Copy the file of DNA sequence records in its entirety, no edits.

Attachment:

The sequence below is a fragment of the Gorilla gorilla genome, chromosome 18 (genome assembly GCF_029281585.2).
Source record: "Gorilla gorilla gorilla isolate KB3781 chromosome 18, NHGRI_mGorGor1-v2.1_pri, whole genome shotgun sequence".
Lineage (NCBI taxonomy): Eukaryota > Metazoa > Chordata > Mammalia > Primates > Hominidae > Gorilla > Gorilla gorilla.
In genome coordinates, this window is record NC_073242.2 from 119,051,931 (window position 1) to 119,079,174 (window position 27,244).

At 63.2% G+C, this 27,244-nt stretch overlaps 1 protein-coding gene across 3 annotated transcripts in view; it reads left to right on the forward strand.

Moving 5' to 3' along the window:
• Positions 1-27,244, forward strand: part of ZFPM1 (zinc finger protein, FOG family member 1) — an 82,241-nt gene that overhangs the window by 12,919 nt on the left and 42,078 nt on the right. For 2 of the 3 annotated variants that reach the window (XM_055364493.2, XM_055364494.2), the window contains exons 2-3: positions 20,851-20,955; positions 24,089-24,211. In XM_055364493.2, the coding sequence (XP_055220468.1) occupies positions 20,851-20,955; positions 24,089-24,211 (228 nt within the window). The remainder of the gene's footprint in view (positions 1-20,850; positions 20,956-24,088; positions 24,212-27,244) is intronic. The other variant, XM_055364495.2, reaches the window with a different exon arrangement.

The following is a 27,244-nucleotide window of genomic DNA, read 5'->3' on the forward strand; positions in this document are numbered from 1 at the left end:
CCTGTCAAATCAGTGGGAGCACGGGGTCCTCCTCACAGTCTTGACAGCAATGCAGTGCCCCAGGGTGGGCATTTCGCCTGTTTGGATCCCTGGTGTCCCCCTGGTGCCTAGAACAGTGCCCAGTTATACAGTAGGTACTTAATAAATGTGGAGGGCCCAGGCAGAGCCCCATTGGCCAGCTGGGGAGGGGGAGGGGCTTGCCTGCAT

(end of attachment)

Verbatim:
The sequence below is a fragment of the Gorilla gorilla genome, chromosome 18 (genome assembly GCF_029281585.2).
Source record: "Gorilla gorilla gorilla isolate KB3781 chromosome 18, NHGRI_mGorGor1-v2.1_pri, whole genome shotgun sequence".
Lineage (NCBI taxonomy): Eukaryota > Metazoa > Chordata > Mammalia > Primates > Hominidae > Gorilla > Gorilla gorilla.
In genome coordinates, this window is record NC_073242.2 from 119,051,931 (window position 1) to 119,079,174 (window position 27,244).

At 63.2% G+C, this 27,244-nt stretch overlaps 1 protein-coding gene across 3 annotated transcripts in view; it reads left to right on the forward strand.

Moving 5' to 3' along the window:
• Positions 1-27,244, forward strand: part of ZFPM1 (zinc finger protein, FOG family member 1) — an 82,241-nt gene that overhangs the window by 12,919 nt on the left and 42,078 nt on the right. For 2 of the 3 annotated variants that reach the window (XM_055364493.2, XM_055364494.2), the window contains exons 2-3: positions 20,851-20,955; positions 24,089-24,211. In XM_055364493.2, the coding sequence (XP_055220468.1) occupies positions 20,851-20,955; positions 24,089-24,211 (228 nt within the window). The remainder of the gene's footprint in view (positions 1-20,850; positions 20,956-24,088; positions 24,212-27,244) is intronic. The other variant, XM_055364495.2, reaches the window with a different exon arrangement.

The following is a 27,244-nucleotide window of genomic DNA, read 5'->3' on the forward strand; positions in this document are numbered from 1 at the left end:
CCTGTCAAATCAGTGGGAGCACGGGGTCCTCCTCACAGTCTTGACAGCAATGCAGTGCCCCAGGGTGGGCATTTCGCCTGTTTGGATCCCTGGTGTCCCCCTGGTGCCTAGAACAGTGCCCAGTTATACAGTAGGTACTTAATAAATGTGGAGGGCCCAGGCAGAGCCCCATTGGCCAGCTGGGGAGGGGGAGGGGCTTGCCTGCAT